- Transcription should represent all words as spoken – including hesitations, filler words, and false starts.
- Transcriptions must be orthographic, not phonetic. Refer to American Heritage Dictionary for reference: https://ahdictionary.com/
- Transcription should include only upper and lowercase letters, apostrophes, periods, question marks, commas, and spaces. No numbers or other special characters.
- If you cannot understand what the speaker says and the speech is unintelligible, use the footnote [INAUDIBLE hh:mm:ss] as described in this article.
Speech event transcription.
Use orthographic spelling:
“Call your representive.” = “Call your representative.”
“Issall well n’ good darlin’.” = “It’s all well and good darling.”
“The volcano said: I lava you.” = “The volcano said I lava you.”
“He’s 6 ft 2!” = “He’s six foot two.”
“I live in Cambridge, Mass.” = “I live in Cambridge, Mass.”
“Talk to Dr. Smith at Cal.” = “Talk to Doctor Smith at Cal.”
Stumbled speech and corrections.
“Directions to the… to the… the hotel” = “Directions to the… To the… The hotel.”
“Ale… Alexa play Janet Jackson… no wait…” = “Ale*… Alexa play Janet Jackson… No, wait.”
- Use end-punctuations (full stop, question mark) to indicate the end of a complete sentence.
- Use punctuation symbols that are an essential part of the word, such as apostrophes.
- Use commas to break up long stretches of speech. This is to facilitate reading comprehension.
- AVOID semi-colons.
Acronyms or Spelled Out Words.
“My name is John – jay, oh, eich, en”. = “My name is John J O H N.”
“I work at IBM” = “I work at I B M.”
“I work at NASA” = “I work at NASA.”
- To separate items in a list of three or more, using the serial (aka Oxford) comma (i.e., the comma before the conjunction that joins the last two elements:
I enjoy skydiving, snowboarding, and mountain biking.
- To set off a direct address:
Maryam, listen to me carefully.
I'm not calling you, my friends, just to whine about my life.
- To break up the compound and complex sentences:
I would like to join you, but I'm afraid I have class at that time.
Marcos and I couldn't go to the jazz concert, so we watched it on TV instead.
- To set off introductory words and phrases:
Therefore, they cancelled their trip.
After taking a break, the team resumed their meeting.
- Around parenthetical phrases:
That report on the New York Times was, to say the least, a bombshell.
Getting a hotel by the sea, like the one we stayed last year, would be superb.
“That’s where it’s at” = “That’s where it’s at.”
“Project Q’s timeline” = “Project Q’s timeline.”
“Sinead O’Connor” = “Sinead O’Connor.”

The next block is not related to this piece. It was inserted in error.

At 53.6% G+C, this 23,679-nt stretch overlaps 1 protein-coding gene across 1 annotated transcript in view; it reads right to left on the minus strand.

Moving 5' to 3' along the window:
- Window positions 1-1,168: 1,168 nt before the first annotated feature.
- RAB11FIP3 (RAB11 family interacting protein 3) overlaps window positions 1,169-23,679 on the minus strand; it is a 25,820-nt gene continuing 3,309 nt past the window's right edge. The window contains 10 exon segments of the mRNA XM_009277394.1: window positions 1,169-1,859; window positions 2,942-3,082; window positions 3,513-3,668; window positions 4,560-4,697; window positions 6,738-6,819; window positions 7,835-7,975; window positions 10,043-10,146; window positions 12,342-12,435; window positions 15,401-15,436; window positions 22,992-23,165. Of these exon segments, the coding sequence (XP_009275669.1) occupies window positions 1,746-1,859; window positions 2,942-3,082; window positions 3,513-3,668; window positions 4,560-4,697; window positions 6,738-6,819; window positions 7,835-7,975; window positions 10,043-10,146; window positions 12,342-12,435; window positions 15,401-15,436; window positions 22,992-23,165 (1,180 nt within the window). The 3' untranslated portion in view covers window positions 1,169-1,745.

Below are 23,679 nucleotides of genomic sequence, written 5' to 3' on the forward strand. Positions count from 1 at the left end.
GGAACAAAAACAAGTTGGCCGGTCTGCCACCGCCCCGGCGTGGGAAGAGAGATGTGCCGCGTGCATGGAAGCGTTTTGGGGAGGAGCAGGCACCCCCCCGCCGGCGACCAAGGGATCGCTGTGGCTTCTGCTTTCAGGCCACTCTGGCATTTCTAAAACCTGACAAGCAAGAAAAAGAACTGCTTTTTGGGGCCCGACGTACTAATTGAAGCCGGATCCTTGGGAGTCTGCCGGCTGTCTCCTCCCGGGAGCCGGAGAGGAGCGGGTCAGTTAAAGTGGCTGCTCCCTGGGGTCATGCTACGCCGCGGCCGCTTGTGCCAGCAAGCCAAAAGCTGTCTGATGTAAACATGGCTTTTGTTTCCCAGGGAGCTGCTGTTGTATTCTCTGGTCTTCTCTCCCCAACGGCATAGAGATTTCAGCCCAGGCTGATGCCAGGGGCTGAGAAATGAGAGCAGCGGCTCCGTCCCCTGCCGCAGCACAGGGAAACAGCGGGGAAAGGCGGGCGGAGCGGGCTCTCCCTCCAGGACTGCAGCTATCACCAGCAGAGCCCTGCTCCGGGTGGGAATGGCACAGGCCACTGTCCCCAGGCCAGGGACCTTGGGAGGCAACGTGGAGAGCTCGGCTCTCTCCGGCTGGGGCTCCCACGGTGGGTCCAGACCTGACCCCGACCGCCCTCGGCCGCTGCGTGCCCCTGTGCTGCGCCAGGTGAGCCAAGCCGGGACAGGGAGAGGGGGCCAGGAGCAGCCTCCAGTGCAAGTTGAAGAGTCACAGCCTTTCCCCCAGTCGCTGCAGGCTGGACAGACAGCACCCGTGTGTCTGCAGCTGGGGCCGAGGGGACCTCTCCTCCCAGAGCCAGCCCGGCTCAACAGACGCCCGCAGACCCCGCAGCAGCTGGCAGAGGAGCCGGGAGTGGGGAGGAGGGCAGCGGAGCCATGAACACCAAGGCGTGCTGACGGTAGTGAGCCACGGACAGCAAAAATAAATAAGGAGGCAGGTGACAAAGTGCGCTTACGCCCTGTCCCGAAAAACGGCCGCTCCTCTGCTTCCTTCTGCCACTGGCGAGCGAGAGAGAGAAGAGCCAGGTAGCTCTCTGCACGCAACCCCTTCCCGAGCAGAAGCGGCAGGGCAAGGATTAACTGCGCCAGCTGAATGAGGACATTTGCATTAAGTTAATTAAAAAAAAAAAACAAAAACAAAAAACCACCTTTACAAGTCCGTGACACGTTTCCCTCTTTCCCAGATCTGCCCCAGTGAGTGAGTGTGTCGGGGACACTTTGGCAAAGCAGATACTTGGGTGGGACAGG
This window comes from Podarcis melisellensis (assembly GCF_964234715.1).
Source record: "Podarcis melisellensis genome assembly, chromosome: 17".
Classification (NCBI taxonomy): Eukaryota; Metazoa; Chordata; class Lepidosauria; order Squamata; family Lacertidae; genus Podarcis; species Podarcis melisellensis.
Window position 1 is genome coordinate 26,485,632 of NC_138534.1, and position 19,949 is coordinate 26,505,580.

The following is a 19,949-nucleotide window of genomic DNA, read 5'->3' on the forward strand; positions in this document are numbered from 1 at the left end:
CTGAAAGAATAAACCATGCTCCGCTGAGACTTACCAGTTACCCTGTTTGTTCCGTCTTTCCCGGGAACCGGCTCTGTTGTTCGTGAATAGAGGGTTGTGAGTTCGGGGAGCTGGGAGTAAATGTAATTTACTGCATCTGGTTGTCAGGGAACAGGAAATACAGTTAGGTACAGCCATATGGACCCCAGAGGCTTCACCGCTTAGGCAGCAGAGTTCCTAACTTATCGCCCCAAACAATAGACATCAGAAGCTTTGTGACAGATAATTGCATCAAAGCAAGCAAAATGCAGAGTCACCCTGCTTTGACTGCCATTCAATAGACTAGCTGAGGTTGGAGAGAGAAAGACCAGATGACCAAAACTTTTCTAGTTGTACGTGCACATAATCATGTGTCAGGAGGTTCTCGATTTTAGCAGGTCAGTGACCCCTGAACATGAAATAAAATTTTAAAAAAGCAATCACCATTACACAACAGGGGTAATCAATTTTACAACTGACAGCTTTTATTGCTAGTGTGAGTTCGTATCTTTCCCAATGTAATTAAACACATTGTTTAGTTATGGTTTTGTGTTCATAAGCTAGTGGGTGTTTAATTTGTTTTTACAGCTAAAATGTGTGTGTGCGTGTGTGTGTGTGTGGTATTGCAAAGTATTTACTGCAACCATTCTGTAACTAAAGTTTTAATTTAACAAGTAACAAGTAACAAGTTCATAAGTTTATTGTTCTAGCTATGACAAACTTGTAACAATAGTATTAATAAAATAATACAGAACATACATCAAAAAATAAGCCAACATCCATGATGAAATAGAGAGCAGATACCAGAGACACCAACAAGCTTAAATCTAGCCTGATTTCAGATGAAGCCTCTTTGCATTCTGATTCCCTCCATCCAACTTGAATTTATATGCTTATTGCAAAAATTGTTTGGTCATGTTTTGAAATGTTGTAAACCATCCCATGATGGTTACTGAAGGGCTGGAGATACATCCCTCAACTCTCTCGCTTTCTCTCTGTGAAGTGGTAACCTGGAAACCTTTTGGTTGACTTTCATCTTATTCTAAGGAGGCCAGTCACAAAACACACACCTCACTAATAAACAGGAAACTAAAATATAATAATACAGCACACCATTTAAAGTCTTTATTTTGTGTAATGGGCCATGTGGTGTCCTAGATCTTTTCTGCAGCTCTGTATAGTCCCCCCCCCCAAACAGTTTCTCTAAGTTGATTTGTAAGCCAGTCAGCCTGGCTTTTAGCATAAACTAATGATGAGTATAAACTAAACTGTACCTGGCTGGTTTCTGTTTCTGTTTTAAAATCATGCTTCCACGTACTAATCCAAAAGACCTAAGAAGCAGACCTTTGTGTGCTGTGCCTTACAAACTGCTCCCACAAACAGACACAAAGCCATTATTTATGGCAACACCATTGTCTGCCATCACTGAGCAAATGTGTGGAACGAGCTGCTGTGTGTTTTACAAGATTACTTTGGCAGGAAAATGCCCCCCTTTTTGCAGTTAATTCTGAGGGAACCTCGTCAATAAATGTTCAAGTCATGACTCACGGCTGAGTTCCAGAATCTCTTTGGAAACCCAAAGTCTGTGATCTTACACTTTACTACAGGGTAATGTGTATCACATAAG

“Eleven o’clock” = “Eleven o’clock.”
“Read Jess’ email” = “Read Jess email.”
“…exa, stop the mu…” = “*Exa stop the mu*…”
“Ale… alexa … stop the mu… the music.” = “Ale*… Alexa stop the mu*… The music”
“I have like $0” = “I have like zero dollars.”
“It was great/weird” = “It was great slash weird.”
“… and +, she didn’t know!” = “and plus she didn’t know.”
“My email is m-golden@...” = “My email is M dash golden at.”
“http://www.amazon.com” = “H T T P colon slash slash W W W dot Amazon dot com”
“http://www.wikipedia.org” = “H T T P colon slash slash W W W dot Wikipedia dot O R G”
“I want to visit Oregon” = “I want to visit Oregon.”
“I work at IBM” = “I work at I B M”
“George W Bush paints now” = “George W Bush paints now.”
“I’m going to Mexico on Thursday” = “I’m going to Mexico on Thursday.”
"5" should be transcribed as five.
“5th” should be transcribed as fifth.
“306” = should be: three hundred and six, three O six, or three zero six depending on how it was pronounced.
“Play radio 109.4 FM” = “play radio one O nine point four F M”.
“Beverly Hills, 90210” = “Beverly Hills nine O two one oh”.
“25” = twenty five.
“I work for IBM.” = “I work for I B M”
“I work for NASA.” = “I work for NASA”
“Check it out on IMDB” = “Check it out on I M D B”
“I like ZZ Top.” = “I like Z Z Top.”
“The SATs are nerve-wracking.” = “The S A Ts are nerve wracking.”
“He’s from Washington DC’s downtown.” = “He’s from Washington D C’s downtown.”
Unintelligible words and phrases.
“Alexa play ???? on spotify” = “Alexa play [INAUDIBLE 00:22:13] on Spotify”
“Alexa read ????? from audible.” = “Alexa read Cat In The Hat [sic 00:00:07] from audible”
Non-speech sound inventory.
When a nonverbal sound occurs such as a yawning, applauses, music, interjections, or a filler word you should always register it by using the F8 key.
These are the nonverbal sounds you must register (categorized):
- ah -- Expression of surprise, pain, etc.
- eh -- For example: "Eh, you"
- er -- The speaker is thinking
- ew -- Expression of disgust or disgust
- jeez -- Expression of surprise or annoyance
- mm -- for example: "Mm, is delicious"
- nah -- The speaker is saying no
- oh -- Expression of surprise, pain, etc.
- uh -- Question or confusion expression
- uh-huh -- The speaker is nodding
- uh-oh -- The speaker is saying no
- um -- The speaker is thinking
- whew -- Relief expression
- whoa -- Surprise expression
- yay -- Expression of happiness
- yep -- The speaker is nodding
Other human sounds:
- Yawn, breath, or sigh
- Sneeze, cough, or throat
- Crying or sob
- Cheers -- Hip hip hurra
- Other human sounds - different to all listed
- Beep -- Answering machine
- Telephone dialing
- Static - Continuous background noise
- Voice recorder answering machine
- Music or singing
- Keyboard sounds
- Telephone ring
- Other ambient sounds - different to all listed
“Wait … *click* *click click* *click* there.” = “wait [click hh:mm:ss] there”
“I will abso-*ring*-lutely open it!” = “I will [ring hh:mm:ss] absolutely open it”
Check this article for full details.